When it's dark and cold outside, cribbage heats up
It's cribbage league night at the American Legion in Cloquet and the regulars are lined up on the Cloquet Avenue side of the bar, waiting their turn to pay.
As each person approaches organizer Chad Mackey, he or she hands over $10 and takes a playing card from the pile in front of Mackey.
Mackey knows every person's name, and banters back and forth with many.
"Can your kid play better than you?" Mackey asks one old-timer who says his son could be a substitute.
"Why, I whupped his butt last week," the older man responds without hesitation.
The cribbage players come in a variety of ages and include both men and women. Although the group skews over age 40, there are younger folks there too. The league happens the same three months every year, from January through March, on Thursday nights with supper starting at 6 p.m.
The cards they draw in line determine where they will sit and who will be their partners. People with the same number cards sit together, and the same color cards at each table are partners. On this particular night, there are 38 players, which means nine tables of four and one table of two. They will all play nine games before they go home.
But before they play, they fill their plates from a temporary buffet resting on top of a pool table covered with a blue tarp.
Cribbage is a card game that's played with a deck of standard playing cards and a cribbage board. Players keep score by moving pegs around the tracks on the cribbage board.
Chad's dad, Rick Mackey, says Chad is the one who "kind of runs the whole thing," but Rick has his own role to fill: unofficial communications director.
"I help out when it's time to find more players," Rick admits. "I make most of the calls."
Rick is one of several men who have been playing in the cribbage league for decades.
Twins Ray and Roy Dickison first played in the league when the American Legion was located across the street from where it sits now, then the Legion and the league moved out to the old Vikings Supper Club off Highway 33 (where Applebee's is now) and then back down to Cloquet Avenue.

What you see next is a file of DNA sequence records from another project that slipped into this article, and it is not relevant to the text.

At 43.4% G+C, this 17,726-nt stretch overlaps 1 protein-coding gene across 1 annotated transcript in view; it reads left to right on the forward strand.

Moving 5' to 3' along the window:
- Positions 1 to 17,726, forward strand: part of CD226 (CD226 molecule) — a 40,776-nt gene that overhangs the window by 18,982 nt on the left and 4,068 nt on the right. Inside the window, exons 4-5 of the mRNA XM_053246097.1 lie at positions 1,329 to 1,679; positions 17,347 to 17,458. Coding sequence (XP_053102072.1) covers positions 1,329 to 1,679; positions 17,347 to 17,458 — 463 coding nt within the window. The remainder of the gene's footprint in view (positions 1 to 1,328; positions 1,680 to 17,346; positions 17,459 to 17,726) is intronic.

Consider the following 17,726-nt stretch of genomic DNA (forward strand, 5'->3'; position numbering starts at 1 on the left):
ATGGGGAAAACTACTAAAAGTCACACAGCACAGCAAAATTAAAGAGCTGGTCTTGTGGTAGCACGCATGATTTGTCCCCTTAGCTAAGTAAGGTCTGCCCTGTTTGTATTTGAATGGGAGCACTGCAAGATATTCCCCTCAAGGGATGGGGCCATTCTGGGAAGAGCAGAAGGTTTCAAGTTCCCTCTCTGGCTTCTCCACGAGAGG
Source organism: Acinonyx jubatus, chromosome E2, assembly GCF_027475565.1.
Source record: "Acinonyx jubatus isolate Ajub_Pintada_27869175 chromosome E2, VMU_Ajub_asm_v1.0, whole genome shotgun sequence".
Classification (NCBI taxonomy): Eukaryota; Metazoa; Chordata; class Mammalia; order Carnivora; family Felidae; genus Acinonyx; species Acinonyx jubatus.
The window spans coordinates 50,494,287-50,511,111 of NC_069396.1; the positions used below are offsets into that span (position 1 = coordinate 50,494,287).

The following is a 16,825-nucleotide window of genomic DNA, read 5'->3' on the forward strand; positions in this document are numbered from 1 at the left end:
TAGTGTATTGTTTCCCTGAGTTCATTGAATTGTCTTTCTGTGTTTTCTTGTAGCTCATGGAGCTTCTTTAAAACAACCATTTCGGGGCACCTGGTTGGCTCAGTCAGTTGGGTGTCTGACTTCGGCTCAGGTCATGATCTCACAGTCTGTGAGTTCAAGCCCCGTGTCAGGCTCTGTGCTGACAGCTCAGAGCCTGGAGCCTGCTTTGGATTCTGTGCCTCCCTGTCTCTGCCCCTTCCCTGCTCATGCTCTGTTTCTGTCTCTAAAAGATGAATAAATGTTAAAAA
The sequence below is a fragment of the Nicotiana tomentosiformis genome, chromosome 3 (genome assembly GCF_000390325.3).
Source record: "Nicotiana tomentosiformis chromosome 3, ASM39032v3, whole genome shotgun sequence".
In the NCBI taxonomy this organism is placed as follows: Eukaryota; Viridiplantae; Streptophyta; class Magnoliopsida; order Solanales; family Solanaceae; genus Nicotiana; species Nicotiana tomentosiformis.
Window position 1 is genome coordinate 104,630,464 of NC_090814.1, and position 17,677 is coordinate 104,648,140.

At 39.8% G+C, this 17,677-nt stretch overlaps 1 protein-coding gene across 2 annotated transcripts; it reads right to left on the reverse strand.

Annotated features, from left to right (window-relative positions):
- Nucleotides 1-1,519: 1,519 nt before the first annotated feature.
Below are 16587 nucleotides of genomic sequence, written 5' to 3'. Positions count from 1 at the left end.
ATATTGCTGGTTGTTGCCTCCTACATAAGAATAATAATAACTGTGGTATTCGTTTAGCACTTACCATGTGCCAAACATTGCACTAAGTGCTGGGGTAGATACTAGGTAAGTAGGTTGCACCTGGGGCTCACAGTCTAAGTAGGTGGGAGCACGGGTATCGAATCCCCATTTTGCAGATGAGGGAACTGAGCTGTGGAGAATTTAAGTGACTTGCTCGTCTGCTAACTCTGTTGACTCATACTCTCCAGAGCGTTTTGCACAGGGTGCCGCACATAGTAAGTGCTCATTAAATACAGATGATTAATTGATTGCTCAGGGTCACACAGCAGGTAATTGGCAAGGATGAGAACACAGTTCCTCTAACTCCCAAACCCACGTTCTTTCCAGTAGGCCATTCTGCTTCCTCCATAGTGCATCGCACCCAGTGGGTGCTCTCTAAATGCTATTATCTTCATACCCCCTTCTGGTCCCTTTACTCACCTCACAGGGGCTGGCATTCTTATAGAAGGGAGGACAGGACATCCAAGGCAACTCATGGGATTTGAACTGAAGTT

"I started playing for Northwest Paper at the Northeastern Hotel," explained Ray. "It was salaried versus hourly back then, in the Sixties."
Then Mel Koski organized the league at the Legion.
Of course, originally it was a men's league, notes Don Ketola.
"The wives used to cook dinner, they had forced labor," he says with a chuckle.
Then one day they were short a player, and Ginger Koski filled in, Rick Mackey explained.
"We got to talking, why not let them play?" he said.
It's been co-ed ever since.
Anyone can play in the cribbage league, Rick explained. People don't have to be an American Legion member or even related to one. Knowing how to play cribbage helps, but Rick claims the more experienced players are willing to be patient with those who are relatively new to the game.
It takes them awhile to do the math sometimes, said Rick, who taught all four of his sons to play — both Chad and Ryan play in the league — and now he also plays with his grandchildren when they're around.
"It's good for young kids," he said. "They have to keep track and add things up in their heads. It keeps the older people sharp too."
A lot of family members play in the league. Father and daughter Steve Teasck and his daughter. Christina DuBois and her boyfriend. Husband and wife teams like Craig and Carol Miller, Scott and BJ Lingren, Dave and Kim Buscalia (who said she subbed for years while her husband played and finally joined herself once her daughter got her driver's license and could drive herself to dance lessons). George Bednarek — who learned how to play cribbage at the paper mill during breaks — used to play in the league with his brothers, but now one doesn't want to play anymore and the other one died.
"We had a rash of people get old on us this year," Rick Mackey said with a smile.
Still, nearly all of the tables on the ground floor of the Legion are filled with cribbage players the night of Jan. 26. The sound of cards being shuffled and players talking and laughing fills the room. A bartender periodically clears away glasses and brings refills now that the meat raffles are over for the night.
Larry Wilson said he keeps coming back because he enjoys playing and he enjoys the camaraderie.
"Every week you play with someone different," he said. "And some of us are getting older and we don't have anything else to do."
In April the league will hold its annual awards banquet. The top 10 players — scores are tallied every week — win cash. The winner gets a cribbage board, made by Ray Dickison.
"The loser gets a board too and I have one," Wilson said. "It's a toilet seat."
It's true, Mackey confirms.
"It's for the crappiest player," he says.
They both laugh and get back to their cards.
"There's a lot of good-natured ribbing goes on here," Rick Mackey said. "Like these guys trying to skunk us and we won't let that happen."